• WorkWhile wants you to be flexible as you work: I like the idea here. WorkWhile is a company that wants to help hourly workers find work and enjoy a set of benefits like next-day pay. Frankly, the way we treat unsafe workers in the United States is rubbish, and so services to help get information – and therefore power – back into your hands are welcome.
  • Music stars back on the gaming device: Backbone just raised $40 million for its gaming peripheral, which makes mobile gaming more viable. Our own Greg Kumparak is a fan of the product, and The Weeknd, Post Malone and Diddy contributed capital to the funding event.
  • Don’t call it a pipe dream: Pipe, the company that became known for building a market where software companies could sell future cash receipts, is expanding into new markets. including media.
  • In unrelated news, I recently received a huge amount of money and my entire Ploonge catalog is now brought to you by Pipe! Bon voyage, shout from my yacht.

But don’t think we’re all work and not play: we’ve got a great look at the Elden Ring today, as well as a podcast episode on how startups should think about the Great Layoff. Enjoy!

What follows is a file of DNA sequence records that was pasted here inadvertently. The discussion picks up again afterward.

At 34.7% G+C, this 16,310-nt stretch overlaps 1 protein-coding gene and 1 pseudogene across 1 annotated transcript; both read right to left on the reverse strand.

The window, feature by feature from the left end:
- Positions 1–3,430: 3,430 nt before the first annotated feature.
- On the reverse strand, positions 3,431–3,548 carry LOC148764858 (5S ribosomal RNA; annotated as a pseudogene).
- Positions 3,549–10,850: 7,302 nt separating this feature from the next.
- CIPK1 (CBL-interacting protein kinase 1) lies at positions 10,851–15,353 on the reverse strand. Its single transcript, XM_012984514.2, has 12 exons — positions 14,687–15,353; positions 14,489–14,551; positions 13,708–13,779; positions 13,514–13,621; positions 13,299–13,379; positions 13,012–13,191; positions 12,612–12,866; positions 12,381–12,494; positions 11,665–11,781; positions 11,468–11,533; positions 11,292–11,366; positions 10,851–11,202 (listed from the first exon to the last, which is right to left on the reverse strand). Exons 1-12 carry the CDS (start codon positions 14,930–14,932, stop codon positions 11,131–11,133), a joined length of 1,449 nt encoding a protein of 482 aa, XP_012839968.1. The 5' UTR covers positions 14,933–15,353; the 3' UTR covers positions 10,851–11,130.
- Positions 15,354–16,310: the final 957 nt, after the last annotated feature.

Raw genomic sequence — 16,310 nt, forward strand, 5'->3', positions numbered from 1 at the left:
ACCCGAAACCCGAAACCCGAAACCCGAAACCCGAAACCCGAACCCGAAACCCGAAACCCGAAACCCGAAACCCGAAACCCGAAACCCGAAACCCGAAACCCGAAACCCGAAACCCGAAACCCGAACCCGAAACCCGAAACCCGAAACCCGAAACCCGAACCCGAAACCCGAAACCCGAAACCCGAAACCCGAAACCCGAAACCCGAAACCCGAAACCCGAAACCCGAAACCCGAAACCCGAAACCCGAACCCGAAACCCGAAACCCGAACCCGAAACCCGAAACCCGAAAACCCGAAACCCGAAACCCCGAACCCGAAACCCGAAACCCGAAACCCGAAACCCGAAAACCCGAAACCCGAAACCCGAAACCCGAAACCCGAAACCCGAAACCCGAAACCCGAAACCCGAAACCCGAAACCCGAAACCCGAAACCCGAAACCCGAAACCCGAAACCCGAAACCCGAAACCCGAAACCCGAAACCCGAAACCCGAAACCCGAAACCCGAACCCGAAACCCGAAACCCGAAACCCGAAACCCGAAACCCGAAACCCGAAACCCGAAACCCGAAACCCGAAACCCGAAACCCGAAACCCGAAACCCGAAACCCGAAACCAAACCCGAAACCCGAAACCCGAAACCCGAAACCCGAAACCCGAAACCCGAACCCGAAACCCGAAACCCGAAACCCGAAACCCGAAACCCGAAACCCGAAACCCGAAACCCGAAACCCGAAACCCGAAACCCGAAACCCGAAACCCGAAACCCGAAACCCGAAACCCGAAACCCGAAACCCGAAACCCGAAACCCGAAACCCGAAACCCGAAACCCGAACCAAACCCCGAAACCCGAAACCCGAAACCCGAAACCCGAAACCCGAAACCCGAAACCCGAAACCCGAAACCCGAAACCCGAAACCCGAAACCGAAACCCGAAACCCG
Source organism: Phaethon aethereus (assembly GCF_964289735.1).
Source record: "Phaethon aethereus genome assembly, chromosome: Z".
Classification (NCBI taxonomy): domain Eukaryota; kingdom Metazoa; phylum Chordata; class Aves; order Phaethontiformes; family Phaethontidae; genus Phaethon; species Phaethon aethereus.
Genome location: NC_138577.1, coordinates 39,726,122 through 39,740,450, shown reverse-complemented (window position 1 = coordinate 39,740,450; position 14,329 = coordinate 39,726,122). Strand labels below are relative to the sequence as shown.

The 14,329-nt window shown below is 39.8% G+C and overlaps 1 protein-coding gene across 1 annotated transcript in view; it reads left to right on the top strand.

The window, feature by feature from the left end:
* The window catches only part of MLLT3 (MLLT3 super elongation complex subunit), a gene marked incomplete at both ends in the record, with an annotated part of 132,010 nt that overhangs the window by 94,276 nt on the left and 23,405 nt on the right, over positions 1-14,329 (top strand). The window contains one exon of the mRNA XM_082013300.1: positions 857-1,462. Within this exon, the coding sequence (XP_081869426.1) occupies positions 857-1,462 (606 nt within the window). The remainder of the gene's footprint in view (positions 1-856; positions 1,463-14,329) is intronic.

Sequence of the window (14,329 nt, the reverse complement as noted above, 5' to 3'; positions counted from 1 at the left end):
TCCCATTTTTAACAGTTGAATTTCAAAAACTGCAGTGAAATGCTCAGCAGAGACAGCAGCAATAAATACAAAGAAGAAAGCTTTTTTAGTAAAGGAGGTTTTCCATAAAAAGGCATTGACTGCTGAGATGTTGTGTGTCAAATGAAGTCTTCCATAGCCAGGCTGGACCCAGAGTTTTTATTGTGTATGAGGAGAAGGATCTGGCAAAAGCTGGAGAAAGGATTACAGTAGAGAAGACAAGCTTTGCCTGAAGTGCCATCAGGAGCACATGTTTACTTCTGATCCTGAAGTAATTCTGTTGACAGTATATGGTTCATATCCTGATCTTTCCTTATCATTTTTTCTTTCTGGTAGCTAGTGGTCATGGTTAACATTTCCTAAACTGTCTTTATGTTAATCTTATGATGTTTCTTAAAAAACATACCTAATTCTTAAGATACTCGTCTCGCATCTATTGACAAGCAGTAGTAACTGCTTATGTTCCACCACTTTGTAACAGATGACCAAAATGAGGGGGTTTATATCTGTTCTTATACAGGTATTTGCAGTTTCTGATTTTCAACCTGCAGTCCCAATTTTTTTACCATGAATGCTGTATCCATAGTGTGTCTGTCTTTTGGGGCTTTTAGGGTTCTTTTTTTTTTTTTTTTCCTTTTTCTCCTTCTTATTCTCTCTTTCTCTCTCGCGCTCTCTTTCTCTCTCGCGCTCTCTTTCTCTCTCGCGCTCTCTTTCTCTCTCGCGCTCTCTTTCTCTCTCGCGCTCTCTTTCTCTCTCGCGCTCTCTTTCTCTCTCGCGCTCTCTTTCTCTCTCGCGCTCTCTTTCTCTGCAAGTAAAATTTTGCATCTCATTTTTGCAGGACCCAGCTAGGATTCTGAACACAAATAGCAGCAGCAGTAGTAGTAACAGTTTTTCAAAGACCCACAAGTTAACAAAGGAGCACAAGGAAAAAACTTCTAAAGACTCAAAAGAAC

14 climate tech investors share their H1 2022 strategies

Image credits: Paul Souders (opens in a new window)/ Getty Images

Oil and gas production generates so much excess methane that it is cheaper to ignite it in a process called flaring than to capture it for sale.

In the US alone, producers burn so much gas that astronauts aboard the International Space Station can spot oil fields 254 miles below.

Presumably, they can also see Antarctica’s Thwaite Glacier — it’s the size of Florida, but it’s shrinking because greenhouse gases like methane trap heat in the atmosphere that warms our oceans.

For our latest investor survey, we contacted 14 people who are using their dollars to address the climate emergency. In addition to sharing their investment thesis, they also let us know what they are looking for and how they measure success.